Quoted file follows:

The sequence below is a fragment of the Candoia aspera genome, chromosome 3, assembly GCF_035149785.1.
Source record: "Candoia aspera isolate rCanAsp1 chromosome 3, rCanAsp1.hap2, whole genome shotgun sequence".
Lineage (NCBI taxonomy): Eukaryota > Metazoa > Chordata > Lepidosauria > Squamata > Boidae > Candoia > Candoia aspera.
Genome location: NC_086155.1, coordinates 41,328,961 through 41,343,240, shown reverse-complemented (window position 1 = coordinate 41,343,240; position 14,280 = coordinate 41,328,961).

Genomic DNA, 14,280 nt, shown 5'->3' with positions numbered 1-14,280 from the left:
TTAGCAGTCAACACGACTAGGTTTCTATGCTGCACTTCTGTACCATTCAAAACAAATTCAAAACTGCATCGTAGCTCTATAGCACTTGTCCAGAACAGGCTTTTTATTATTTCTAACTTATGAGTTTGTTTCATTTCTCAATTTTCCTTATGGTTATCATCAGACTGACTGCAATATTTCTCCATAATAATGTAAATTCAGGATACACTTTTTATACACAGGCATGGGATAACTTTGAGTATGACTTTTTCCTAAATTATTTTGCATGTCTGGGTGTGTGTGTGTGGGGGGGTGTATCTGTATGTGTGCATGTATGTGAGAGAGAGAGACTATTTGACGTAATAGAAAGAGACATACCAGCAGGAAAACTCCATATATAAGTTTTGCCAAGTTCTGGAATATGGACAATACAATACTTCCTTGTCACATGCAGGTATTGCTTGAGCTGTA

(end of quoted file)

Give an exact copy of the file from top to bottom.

The sequence below is a fragment of the Candoia aspera genome, chromosome 3, assembly GCF_035149785.1.
Source record: "Candoia aspera isolate rCanAsp1 chromosome 3, rCanAsp1.hap2, whole genome shotgun sequence".
Lineage (NCBI taxonomy): Eukaryota > Metazoa > Chordata > Lepidosauria > Squamata > Boidae > Candoia > Candoia aspera.
Genome location: NC_086155.1, coordinates 41,328,961 through 41,343,240, shown reverse-complemented (window position 1 = coordinate 41,343,240; position 14,280 = coordinate 41,328,961).

Genomic DNA, 14,280 nt, shown 5'->3' with positions numbered 1-14,280 from the left:
TTAGCAGTCAACACGACTAGGTTTCTATGCTGCACTTCTGTACCATTCAAAACAAATTCAAAACTGCATCGTAGCTCTATAGCACTTGTCCAGAACAGGCTTTTTATTATTTCTAACTTATGAGTTTGTTTCATTTCTCAATTTTCCTTATGGTTATCATCAGACTGACTGCAATATTTCTCCATAATAATGTAAATTCAGGATACACTTTTTATACACAGGCATGGGATAACTTTGAGTATGACTTTTTCCTAAATTATTTTGCATGTCTGGGTGTGTGTGTGTGGGGGGGTGTATCTGTATGTGTGCATGTATGTGAGAGAGAGAGACTATTTGACGTAATAGAAAGAGACATACCAGCAGGAAAACTCCATATATAAGTTTTGCCAAGTTCTGGAATATGGACAATACAATACTTCCTTGTCACATGCAGGTATTGCTTGAGCTGTA